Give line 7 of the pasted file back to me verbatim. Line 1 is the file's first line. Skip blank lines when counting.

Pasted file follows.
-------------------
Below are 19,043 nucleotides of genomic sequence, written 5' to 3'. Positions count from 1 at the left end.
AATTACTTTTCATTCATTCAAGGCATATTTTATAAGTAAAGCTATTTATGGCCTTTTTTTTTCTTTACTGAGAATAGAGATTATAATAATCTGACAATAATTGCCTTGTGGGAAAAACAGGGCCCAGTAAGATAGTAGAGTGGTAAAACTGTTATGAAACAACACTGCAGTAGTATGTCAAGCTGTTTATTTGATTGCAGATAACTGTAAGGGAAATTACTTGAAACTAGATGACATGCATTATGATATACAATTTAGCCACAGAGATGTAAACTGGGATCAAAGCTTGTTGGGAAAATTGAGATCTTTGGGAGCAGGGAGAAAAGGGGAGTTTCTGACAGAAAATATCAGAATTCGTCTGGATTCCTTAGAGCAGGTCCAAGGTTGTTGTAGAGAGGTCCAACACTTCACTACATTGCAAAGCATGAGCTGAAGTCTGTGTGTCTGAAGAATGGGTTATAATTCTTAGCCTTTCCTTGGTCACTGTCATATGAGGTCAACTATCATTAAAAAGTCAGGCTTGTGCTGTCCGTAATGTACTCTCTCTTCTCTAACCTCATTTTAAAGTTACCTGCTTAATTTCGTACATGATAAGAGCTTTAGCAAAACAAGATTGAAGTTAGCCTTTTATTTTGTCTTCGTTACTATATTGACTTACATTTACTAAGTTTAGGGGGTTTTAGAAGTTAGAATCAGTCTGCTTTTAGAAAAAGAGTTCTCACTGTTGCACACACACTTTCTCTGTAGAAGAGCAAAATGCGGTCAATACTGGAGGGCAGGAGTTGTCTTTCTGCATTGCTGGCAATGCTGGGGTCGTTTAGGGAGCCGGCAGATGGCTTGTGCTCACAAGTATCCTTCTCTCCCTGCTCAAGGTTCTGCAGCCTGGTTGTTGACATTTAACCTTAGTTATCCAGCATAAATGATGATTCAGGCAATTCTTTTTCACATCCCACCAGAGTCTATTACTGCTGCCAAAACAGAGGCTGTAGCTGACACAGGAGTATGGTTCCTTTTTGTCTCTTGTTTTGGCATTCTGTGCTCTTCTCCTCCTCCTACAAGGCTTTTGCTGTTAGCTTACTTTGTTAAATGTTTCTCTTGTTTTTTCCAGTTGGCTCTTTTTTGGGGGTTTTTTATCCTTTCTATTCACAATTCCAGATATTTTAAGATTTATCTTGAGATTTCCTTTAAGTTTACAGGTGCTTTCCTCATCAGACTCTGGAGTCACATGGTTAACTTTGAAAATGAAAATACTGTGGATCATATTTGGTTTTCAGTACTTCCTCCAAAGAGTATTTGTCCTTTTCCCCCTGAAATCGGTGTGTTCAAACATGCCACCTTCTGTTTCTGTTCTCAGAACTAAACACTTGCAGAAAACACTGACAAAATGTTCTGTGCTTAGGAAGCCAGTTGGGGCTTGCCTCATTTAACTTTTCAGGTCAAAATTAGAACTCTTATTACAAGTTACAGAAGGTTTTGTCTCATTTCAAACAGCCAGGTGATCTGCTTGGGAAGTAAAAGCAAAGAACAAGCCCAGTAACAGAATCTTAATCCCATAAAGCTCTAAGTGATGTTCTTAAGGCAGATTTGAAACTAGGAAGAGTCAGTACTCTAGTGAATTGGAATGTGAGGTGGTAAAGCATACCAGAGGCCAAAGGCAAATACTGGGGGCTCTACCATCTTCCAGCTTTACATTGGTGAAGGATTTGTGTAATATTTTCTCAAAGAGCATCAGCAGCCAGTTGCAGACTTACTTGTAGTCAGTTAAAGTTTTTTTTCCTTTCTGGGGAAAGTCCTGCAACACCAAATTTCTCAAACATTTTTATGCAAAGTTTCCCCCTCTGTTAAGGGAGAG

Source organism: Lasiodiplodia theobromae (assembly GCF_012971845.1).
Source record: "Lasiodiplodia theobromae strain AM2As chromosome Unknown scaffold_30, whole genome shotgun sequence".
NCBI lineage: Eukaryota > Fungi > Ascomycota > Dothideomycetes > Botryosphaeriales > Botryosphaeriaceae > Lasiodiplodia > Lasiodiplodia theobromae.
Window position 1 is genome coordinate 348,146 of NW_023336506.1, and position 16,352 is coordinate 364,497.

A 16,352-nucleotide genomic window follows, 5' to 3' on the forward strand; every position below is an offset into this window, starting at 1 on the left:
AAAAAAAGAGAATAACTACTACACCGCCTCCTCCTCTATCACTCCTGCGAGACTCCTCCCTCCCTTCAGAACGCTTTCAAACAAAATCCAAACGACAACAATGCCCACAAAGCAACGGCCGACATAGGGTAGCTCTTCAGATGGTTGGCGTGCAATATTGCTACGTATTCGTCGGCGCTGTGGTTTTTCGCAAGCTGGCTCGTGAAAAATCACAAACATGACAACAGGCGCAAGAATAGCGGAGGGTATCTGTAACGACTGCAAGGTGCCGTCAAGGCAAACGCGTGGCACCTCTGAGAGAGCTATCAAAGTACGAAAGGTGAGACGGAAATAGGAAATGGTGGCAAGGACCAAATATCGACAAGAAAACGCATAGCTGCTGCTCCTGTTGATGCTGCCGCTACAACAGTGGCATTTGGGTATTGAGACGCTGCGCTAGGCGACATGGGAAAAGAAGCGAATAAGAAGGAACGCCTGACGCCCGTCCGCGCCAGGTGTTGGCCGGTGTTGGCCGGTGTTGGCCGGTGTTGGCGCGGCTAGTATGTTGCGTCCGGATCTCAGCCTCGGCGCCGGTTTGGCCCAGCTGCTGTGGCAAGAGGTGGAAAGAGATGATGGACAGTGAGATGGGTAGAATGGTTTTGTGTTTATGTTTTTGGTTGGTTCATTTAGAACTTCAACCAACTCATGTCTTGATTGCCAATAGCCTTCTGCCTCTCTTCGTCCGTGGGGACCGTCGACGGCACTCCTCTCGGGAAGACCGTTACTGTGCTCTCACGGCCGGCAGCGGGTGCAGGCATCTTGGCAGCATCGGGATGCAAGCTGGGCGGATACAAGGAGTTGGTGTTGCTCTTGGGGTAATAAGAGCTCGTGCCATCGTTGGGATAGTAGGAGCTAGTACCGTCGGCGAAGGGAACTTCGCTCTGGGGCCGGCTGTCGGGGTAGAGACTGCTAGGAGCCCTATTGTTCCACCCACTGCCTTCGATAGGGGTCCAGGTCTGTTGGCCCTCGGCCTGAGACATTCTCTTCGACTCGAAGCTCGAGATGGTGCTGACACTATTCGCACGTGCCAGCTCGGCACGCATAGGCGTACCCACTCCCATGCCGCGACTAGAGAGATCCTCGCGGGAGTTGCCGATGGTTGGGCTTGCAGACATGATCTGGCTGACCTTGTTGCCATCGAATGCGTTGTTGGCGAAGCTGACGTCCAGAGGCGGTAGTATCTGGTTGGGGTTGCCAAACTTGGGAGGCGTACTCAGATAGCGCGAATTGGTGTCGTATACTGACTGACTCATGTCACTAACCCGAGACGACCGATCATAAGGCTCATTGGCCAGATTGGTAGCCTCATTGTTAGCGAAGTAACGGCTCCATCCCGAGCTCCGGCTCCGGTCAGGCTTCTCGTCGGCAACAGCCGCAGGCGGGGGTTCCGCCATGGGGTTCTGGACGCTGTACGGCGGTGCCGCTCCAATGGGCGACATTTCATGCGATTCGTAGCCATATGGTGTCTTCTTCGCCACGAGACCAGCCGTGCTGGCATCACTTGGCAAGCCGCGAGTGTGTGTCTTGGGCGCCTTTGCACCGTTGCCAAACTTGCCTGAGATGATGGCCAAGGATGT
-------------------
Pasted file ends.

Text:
A 16,352-nucleotide genomic window follows, 5' to 3' on the forward strand; every position below is an offset into this window, starting at 1 on the left: